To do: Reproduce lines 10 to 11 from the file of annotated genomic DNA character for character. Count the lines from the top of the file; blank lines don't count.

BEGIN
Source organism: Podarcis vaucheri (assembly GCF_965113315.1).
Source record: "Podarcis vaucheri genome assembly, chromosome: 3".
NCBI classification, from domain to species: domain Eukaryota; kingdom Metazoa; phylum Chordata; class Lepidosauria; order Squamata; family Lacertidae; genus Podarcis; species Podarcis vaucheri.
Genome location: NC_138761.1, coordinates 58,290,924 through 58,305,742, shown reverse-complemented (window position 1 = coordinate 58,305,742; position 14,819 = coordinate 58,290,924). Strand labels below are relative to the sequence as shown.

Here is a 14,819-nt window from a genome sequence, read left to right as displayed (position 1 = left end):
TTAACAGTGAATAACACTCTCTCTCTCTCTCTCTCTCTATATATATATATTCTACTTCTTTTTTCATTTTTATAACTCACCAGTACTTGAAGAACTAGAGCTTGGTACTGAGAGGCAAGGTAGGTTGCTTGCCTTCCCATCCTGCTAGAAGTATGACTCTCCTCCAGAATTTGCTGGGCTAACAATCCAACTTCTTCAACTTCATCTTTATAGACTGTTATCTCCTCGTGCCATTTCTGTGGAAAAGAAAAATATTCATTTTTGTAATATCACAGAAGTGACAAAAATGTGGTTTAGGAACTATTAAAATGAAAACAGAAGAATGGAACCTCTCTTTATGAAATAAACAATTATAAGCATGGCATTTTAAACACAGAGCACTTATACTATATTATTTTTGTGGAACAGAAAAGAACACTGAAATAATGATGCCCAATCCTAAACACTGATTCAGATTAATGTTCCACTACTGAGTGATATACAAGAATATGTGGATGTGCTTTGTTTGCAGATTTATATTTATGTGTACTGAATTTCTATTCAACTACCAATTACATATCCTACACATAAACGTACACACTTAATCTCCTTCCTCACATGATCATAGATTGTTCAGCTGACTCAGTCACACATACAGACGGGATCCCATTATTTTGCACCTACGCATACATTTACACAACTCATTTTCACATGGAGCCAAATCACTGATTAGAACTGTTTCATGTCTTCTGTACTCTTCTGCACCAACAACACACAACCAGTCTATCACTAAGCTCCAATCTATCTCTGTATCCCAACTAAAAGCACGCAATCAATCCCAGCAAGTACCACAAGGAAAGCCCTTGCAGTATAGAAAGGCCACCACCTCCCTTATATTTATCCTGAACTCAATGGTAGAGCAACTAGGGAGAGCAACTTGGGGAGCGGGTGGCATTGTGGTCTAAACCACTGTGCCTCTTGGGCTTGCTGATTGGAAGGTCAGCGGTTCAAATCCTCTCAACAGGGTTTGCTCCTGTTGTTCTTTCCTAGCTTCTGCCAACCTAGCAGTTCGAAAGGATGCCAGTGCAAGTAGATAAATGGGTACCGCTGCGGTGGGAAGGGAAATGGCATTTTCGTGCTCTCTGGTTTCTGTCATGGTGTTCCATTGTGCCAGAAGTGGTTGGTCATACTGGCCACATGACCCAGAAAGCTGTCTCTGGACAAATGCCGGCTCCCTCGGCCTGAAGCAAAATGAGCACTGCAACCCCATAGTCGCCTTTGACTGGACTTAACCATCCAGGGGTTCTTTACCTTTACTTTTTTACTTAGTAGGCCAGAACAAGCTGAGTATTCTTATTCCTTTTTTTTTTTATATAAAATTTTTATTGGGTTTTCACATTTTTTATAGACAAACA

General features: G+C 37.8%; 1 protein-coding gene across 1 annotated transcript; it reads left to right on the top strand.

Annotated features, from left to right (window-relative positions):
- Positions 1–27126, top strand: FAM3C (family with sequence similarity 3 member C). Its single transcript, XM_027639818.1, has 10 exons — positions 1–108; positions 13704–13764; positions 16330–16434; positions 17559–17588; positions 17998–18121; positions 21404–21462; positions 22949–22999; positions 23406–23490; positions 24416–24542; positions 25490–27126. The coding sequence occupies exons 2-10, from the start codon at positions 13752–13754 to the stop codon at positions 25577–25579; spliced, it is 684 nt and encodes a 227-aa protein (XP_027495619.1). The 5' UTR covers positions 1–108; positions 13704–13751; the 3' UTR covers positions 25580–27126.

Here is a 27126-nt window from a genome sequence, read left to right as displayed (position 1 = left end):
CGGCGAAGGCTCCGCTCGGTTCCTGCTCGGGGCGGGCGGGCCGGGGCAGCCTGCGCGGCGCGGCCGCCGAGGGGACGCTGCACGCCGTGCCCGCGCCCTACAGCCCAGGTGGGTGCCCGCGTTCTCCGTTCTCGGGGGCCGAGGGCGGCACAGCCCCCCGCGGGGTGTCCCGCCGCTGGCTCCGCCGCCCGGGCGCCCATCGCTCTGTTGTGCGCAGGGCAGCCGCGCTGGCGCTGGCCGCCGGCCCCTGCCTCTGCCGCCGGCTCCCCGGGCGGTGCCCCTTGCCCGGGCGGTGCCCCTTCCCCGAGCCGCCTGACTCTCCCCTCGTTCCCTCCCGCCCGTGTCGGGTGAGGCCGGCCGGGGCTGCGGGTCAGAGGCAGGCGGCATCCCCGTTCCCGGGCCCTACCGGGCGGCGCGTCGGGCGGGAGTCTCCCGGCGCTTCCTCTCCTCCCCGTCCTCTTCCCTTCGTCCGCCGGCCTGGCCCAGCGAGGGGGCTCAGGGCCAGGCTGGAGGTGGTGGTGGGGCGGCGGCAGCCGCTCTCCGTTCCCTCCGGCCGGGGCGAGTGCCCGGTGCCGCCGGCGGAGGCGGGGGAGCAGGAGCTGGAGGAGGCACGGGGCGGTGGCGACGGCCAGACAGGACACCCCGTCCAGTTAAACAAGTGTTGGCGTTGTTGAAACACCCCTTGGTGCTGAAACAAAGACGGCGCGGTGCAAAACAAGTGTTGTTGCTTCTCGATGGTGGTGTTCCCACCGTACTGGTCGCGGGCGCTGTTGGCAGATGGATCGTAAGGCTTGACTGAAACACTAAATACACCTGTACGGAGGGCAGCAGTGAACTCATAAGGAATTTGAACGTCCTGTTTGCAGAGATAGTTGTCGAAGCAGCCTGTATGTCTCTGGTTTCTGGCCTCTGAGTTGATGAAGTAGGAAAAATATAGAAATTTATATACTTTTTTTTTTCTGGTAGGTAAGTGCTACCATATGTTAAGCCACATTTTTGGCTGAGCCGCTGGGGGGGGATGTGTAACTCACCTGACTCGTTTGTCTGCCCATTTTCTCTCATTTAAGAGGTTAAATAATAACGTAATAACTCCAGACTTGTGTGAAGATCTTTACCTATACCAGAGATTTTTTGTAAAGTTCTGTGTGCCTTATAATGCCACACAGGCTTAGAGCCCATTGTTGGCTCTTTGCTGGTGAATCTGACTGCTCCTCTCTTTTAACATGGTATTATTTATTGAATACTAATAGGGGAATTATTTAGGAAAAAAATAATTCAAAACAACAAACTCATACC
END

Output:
Here is a 27126-nt window from a genome sequence, read left to right as displayed (position 1 = left end):
CGGCGAAGGCTCCGCTCGGTTCCTGCTCGGGGCGGGCGGGCCGGGGCAGCCTGCGCGGCGCGGCCGCCGAGGGGACGCTGCACGCCGTGCCCGCGCCCTACAGCCCAGGTGGGTGCCCGCGTTCTCCGTTCTCGGGGGCCGAGGGCGGCACAGCCCCCCGCGGGGTGTCCCGCCGCTGGCTCCGCCGCCCGGGCGCCCATCGCTCTGTTGTGCGCAGGGCAGCCGCGCTGGCGCTGGCCGCCGGCCCCTGCCTCTGCCGCCGGCTCCCCGGGCGGTGCCCCTTGCCCGGGCGGTGCCCCTTCCCCGAGCCGCCTGACTCTCCCCTCGTTCCCTCCCGCCCGTGTCGGGTGAGGCCGGCCGGGGCTGCGGGTCAGAGGCAGGCGGCATCCCCGTTCCCGGGCCCTACCGGGCGGCGCGTCGGGCGGGAGTCTCCCGGCGCTTCCTCTCCTCCCCGTCCTCTTCCCTTCGTCCGCCGGCCTGGCCCAGCGAGGGGGCTCAGGGCCAGGCTGGAGGTGGTGGTGGGGCGGCGGCAGCCGCTCTCCGTTCCCTCCGGCCGGGGCGAGTGCCCGGTGCCGCCGGCGGAGGCGGGGGAGCAGGAGCTGGAGGAGGCACGGGGCGGTGGCGACGGCCAGACAGGACACCCCGTCCAGTTAAACAAGTGTTGGCGTTGTTGAAACACCCCTTGGTGCTGAAACAAAGACGGCGCGGTGCAAAACAAGTGTTGTTGCTTCTCGATGGTGGTGTTCCCACCGTACTGGTCGCGGGCGCTGTTGGCAGATGGATCGTAAGGCTTGACTGAAACACTAAATACACCTGTACGGAGGGCAGCAGTGAACTCATAAGGAATTTGAACGTCCTGTTTGCAGAGATAGTTGTCGAAGCAGCCTGTATGTCTCTGGTTTCTGGCCTCTGAGTTGATGAAGTAGGAAAAATATAGAAATTTATATACTTTTTTTTTTCTGGTAGGTAAGTGCTACCATATGTTAAGCCACATTTTTGGCTGAGCCGCTGGGGGGGGATGTGTAACTCACCTGACTCGTTTGTCTGCCCATTTTCTCTCATTTAAGAGGTTAAATAATAACGTAATAACTCCAGACTTGTGTGAAGATCTTTACCTATACCAGAGATTTTTTGTAAAGTTCTGTGTGCCTTATAATGCCACACAGGCTTAGAGCCCATTGTTGGCTCTTTGCTGGTGAATCTGACTGCTCCTCTCTTTTAACATGGTATTATTTATTGAATACTAATAGGGGAATTATTTAGGAAAAAAATAATTCAAAACAACAAACTCATACC